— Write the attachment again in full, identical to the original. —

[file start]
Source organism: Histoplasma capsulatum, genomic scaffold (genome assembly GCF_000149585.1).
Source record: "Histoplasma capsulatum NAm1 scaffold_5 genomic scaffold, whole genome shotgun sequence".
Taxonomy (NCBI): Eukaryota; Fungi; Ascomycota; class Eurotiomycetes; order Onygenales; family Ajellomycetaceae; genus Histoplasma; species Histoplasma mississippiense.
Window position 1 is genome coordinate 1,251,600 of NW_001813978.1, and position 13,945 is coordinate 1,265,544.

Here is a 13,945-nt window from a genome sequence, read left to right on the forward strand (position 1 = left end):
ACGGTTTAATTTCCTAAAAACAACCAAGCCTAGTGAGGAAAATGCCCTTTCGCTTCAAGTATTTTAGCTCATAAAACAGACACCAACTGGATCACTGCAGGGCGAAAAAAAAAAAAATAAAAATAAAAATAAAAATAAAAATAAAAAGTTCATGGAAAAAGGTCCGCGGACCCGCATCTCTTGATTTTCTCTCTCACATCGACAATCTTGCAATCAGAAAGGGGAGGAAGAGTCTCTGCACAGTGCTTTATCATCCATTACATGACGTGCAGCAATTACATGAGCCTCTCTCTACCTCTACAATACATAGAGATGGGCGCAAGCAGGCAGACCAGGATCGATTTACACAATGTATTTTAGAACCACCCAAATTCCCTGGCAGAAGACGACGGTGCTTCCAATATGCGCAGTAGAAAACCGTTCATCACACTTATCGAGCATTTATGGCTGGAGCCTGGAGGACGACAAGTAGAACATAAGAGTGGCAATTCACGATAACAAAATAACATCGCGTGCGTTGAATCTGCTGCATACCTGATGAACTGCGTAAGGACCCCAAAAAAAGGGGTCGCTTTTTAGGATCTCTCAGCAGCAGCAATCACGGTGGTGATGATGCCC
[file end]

Source organism: Histoplasma capsulatum, genomic scaffold (genome assembly GCF_000149585.1).
Source record: "Histoplasma capsulatum NAm1 scaffold_5 genomic scaffold, whole genome shotgun sequence".
Taxonomy (NCBI): Eukaryota; Fungi; Ascomycota; class Eurotiomycetes; order Onygenales; family Ajellomycetaceae; genus Histoplasma; species Histoplasma mississippiense.
Window position 1 is genome coordinate 1,251,600 of NW_001813978.1, and position 13,945 is coordinate 1,265,544.

Here is a 13,945-nt window from a genome sequence, read left to right on the forward strand (position 1 = left end):
ACGGTTTAATTTCCTAAAAACAACCAAGCCTAGTGAGGAAAATGCCCTTTCGCTTCAAGTATTTTAGCTCATAAAACAGACACCAACTGGATCACTGCAGGGCGAAAAAAAAAAAAATAAAAATAAAAATAAAAATAAAAATAAAAAGTTCATGGAAAAAGGTCCGCGGACCCGCATCTCTTGATTTTCTCTCTCACATCGACAATCTTGCAATCAGAAAGGGGAGGAAGAGTCTCTGCACAGTGCTTTATCATCCATTACATGACGTGCAGCAATTACATGAGCCTCTCTCTACCTCTACAATACATAGAGATGGGCGCAAGCAGGCAGACCAGGATCGATTTACACAATGTATTTTAGAACCACCCAAATTCCCTGGCAGAAGACGACGGTGCTTCCAATATGCGCAGTAGAAAACCGTTCATCACACTTATCGAGCATTTATGGCTGGAGCCTGGAGGACGACAAGTAGAACATAAGAGTGGCAATTCACGATAACAAAATAACATCGCGTGCGTTGAATCTGCTGCATACCTGATGAACTGCGTAAGGACCCCAAAAAAAGGGGTCGCTTTTTAGGATCTCTCAGCAGCAGCAATCACGGTGGTGATGATGCCC